Great Northern tracks didn’t actually go to Portland. Instead, it reached the city over its half-owned subsidiary, the Spokane, Portland & Seattle Railway, and through trackage rights from Seattle over the Northern Pacific. Still, in the 1960s, it managed to have as many or more passenger trains in and out of Portland each day as any of its rivals.
Click image to download a 1.8-MB PDF of this brochure.
This brochure is arranged a little differently from the previous tiny brochures. Instead of being six panels across and one high–about 5.5″x17″–it is three panels across and two high, or almost exactly 8.5″x11″. Like most other two-high brochures, this means half of one side is printed upside down so it will appear upside-up as it is unfolded.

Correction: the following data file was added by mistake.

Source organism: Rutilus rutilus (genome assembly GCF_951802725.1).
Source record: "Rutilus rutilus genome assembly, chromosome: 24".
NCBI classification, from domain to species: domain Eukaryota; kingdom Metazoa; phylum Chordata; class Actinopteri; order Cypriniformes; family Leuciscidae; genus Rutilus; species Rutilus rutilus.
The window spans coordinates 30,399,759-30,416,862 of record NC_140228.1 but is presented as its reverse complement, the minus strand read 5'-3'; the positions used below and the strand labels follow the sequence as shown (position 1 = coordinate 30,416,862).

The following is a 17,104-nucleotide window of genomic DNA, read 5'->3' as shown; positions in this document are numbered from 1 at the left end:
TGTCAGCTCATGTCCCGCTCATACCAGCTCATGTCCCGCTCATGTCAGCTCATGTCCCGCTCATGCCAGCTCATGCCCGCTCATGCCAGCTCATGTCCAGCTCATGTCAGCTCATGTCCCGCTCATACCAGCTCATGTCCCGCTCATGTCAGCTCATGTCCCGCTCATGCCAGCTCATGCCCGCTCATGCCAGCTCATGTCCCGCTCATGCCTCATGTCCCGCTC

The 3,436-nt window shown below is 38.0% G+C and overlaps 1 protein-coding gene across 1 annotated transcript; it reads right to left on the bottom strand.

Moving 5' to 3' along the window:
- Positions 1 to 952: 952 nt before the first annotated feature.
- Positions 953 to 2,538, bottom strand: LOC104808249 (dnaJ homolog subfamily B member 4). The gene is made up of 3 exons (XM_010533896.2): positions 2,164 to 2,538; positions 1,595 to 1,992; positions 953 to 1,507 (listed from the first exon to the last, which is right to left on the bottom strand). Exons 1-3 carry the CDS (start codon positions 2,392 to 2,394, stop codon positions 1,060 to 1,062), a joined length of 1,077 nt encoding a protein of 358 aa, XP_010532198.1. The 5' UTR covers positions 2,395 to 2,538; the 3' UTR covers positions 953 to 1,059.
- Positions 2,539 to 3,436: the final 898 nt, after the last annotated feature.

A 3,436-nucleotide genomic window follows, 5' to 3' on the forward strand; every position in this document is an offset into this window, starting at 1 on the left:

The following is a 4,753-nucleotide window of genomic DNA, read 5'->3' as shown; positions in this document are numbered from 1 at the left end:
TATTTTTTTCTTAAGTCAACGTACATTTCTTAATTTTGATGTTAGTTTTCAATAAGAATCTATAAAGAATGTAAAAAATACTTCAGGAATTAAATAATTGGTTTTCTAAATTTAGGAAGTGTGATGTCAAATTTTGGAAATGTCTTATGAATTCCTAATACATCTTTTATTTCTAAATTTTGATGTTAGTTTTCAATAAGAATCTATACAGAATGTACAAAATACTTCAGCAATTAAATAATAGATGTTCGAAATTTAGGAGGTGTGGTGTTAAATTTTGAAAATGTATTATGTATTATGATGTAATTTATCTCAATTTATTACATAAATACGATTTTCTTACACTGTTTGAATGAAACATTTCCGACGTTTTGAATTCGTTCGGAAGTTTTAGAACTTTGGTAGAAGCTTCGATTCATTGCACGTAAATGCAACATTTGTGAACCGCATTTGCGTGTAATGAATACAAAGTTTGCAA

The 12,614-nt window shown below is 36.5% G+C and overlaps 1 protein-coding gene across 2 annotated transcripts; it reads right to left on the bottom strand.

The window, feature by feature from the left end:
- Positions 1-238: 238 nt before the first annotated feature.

The brochure dedicates 3-1/2 panels to Portland, 2-1/2 panels to the Columbia Gorge, 2 to Mt. Hood, and a half panel each to Mt. St. Helens and the Oregon Coast. Like most of the other tiny brochures, it has eleven color photos and two color drawings plus a color map of the region prominently showing tracks marked “Great Northern” even though they weren’t actually Great Northern tracks.